The internet has been an amazing tool for musicians. You can build a private teaching studio or find playing gigs online! If you want to take full advantage of the internet, you need to have a music blog.
A music blog can be whatever you want it to be. You can share career updates or provide advice for your ideal audience. Even if you don’t have a career yet, you can grow your music blog to help start your career.
But what should you blog about? Is managing a music blog worth it?
1. Share Tips & Tricks
You’ve started or perhaps completed one or more music degrees. You know a lot about playing your instrument, teaching, or writing music. Even if you don’t have much experience, you have a unique experience.
You can use that and your interests to find ideas for your music blog. It doesn’t matter if you’re a freshman or a tenured professor. You can share tips and tricks that you know about music.
If you’re a performer, you can share information on that. As a private teacher, you can give tips for how to practice or why lessons are beneficial. And while others have written on those subjects, you can share your unique perspective.
2. Post Updates
Another great option for your music blog is to catalog your career updates. Perhaps you just started a teaching studio. You can use a blog post to announce that.
If you want to publish compositions, you can talk about your work. And if you are giving concerts (safely, of course), you can post about upcoming events.
You probably don’t have enough updates to post every week. However, you can make them part of your music blog. You can even write a blog post related to the event to make promoting it seem less sales-y.
3. Build SEO
Your website is your digital home, so you should treat it as such. You can include your bio, performance recordings, and more.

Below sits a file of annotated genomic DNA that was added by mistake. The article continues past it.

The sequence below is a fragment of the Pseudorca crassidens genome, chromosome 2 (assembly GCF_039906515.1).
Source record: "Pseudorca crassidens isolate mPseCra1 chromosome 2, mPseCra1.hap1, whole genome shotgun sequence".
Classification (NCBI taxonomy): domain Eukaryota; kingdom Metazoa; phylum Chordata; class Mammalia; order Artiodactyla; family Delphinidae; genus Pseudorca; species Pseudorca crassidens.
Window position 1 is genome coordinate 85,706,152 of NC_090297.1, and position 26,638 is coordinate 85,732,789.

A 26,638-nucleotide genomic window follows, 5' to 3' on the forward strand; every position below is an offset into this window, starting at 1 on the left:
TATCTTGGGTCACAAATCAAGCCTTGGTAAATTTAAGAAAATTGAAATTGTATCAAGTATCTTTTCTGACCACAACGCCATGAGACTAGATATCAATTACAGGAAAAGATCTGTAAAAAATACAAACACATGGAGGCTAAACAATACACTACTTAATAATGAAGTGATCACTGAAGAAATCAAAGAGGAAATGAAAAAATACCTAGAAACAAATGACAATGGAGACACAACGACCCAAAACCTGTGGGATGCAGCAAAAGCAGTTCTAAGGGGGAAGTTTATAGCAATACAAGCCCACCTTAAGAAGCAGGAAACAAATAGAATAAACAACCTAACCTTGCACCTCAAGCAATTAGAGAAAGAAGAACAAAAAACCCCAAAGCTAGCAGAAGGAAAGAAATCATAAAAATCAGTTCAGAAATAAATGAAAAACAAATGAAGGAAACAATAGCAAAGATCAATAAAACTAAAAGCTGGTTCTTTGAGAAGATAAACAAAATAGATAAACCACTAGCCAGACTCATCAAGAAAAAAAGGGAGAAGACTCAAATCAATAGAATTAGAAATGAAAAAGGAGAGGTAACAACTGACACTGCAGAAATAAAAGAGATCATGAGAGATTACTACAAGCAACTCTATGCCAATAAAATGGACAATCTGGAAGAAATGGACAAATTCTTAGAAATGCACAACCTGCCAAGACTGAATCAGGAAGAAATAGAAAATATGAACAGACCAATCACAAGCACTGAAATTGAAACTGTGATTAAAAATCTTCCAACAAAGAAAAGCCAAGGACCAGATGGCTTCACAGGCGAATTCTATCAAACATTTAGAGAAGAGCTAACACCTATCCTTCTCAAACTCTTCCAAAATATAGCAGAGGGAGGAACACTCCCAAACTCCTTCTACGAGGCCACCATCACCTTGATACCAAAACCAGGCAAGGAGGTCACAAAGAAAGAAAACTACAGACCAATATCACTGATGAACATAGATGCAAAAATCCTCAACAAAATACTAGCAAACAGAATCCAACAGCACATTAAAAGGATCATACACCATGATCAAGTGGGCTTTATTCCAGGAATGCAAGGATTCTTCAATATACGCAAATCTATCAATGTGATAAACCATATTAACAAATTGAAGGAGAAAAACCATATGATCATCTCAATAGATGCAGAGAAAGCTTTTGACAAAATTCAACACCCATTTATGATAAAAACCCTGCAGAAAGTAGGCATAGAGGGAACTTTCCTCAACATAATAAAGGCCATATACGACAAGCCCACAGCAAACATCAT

While a static (non-blog) website can help you, a music blog is even better.
Each blog post is a separate page on your site. That means Google has more opportunities to find your website and show it to people searching.
SEO stands for search engine optimization, and it involves telling Google what your website and pages are about. You can use words and phrases wisely, and that helps Google determine what your content is about.
For example, this blog shows up in search terms related to flute and blogging. If you choose the write posts to publish, you can show up for what your ideal audience is searching.
4. Show Your Authority
This relates to sharing tips and tricks, but any music blog post can help. You can use your blog to prove you know your stuff.
Whether you focus on teaching or performing, you can use your blog to emphasize your expertise. If all you have on your website is one page about your teaching, you may get some students.
But a music blog can help you prove you can teach. Teaching through writing is no easy feet. So if someone can learn from your blog, they may be more interested in lessons from you.
5. Promote Your Stuff
As you build authority, you can continue to use your blog to grow your career. You can write about an upcoming recital and ask readers to buy tickets.
Or you can create an online course for beginners on your instrument. Then, you can do a series of posts about the course. In each post, you can link to the course and encourage people to buy it.
No matter what you offer, your music blog can be part of how you make sales and earn money. And you can do it all online.
6. Share on Social Media
Even if people don’t follow your blog, they may follow you on social media. You can share links to your blog on Facebook or in your Instagram bio.
If you need something to post on social media, you can extract part of your most recent blog post. That way, you don’t have to come up with unique posts for every social platform.
You can also use social media to test out possible blog posts. Write an Instagram caption on a topic you want to blog about. See how many people like and comment on the post to figure out if it’s an interesting topic.
Running a Music Blog
Writing blog posts and managing a music blog isn’t easy, and it can take time to get used to writing and coming up with ideas.
Luckily, you don’t have to do it alone. I’ve been blogging for over seven years, and I know how to brainstorm topics, determine if they’re worth writing about, and creating the post.
If you want to start a music blog but don’t know how, please contact me! There’s immense power in blogging, and I can help you carve out your place on the internet.
Do you have a music blog? Do you want to start one? Shoot me a message with any questions you have, and we can work together!